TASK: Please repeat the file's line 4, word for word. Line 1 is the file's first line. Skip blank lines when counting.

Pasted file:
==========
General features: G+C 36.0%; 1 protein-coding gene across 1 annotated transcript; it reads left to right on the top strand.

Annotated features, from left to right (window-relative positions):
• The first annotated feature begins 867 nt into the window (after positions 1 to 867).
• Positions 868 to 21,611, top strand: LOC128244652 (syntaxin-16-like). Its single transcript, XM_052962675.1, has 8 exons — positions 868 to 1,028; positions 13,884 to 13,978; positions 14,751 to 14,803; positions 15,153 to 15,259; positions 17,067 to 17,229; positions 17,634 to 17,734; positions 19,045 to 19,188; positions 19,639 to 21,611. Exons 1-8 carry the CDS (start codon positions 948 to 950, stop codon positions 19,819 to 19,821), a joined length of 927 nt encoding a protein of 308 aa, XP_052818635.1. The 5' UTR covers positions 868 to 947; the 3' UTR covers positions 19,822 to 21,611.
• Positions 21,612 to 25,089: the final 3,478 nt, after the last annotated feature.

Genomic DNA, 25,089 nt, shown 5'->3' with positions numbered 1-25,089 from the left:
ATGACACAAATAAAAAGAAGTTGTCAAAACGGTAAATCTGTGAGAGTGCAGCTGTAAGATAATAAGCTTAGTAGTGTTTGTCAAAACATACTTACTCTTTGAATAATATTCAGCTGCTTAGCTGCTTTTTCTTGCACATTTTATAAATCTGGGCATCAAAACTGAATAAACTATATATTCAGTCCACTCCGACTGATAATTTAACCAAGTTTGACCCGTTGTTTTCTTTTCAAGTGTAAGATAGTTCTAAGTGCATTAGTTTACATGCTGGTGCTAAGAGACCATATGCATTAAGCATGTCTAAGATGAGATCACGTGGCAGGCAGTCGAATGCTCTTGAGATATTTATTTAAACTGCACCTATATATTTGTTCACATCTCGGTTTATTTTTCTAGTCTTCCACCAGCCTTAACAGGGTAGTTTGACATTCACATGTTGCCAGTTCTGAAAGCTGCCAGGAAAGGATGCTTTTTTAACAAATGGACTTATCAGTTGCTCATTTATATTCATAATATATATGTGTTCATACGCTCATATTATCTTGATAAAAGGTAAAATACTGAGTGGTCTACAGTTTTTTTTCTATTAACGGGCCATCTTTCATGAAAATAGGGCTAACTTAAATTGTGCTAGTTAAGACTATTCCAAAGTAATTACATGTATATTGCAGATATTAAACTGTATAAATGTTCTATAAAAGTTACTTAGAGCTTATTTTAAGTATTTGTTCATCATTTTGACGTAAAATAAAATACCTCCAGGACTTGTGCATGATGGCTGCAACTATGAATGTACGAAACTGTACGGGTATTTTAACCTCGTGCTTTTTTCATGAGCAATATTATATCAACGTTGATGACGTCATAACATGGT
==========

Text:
• Positions 868 to 21,611, top strand: LOC128244652 (syntaxin-16-like). Its single transcript, XM_052962675.1, has 8 exons — positions 868 to 1,028; positions 13,884 to 13,978; positions 14,751 to 14,803; positions 15,153 to 15,259; positions 17,067 to 17,229; positions 17,634 to 17,734; positions 19,045 to 19,188; positions 19,639 to 21,611. Exons 1-8 carry the CDS (start codon positions 948 to 950, stop codon positions 19,819 to 19,821), a joined length of 927 nt encoding a protein of 308 aa, XP_052818635.1. The 5' UTR covers positions 868 to 947; the 3' UTR covers positions 19,822 to 21,611.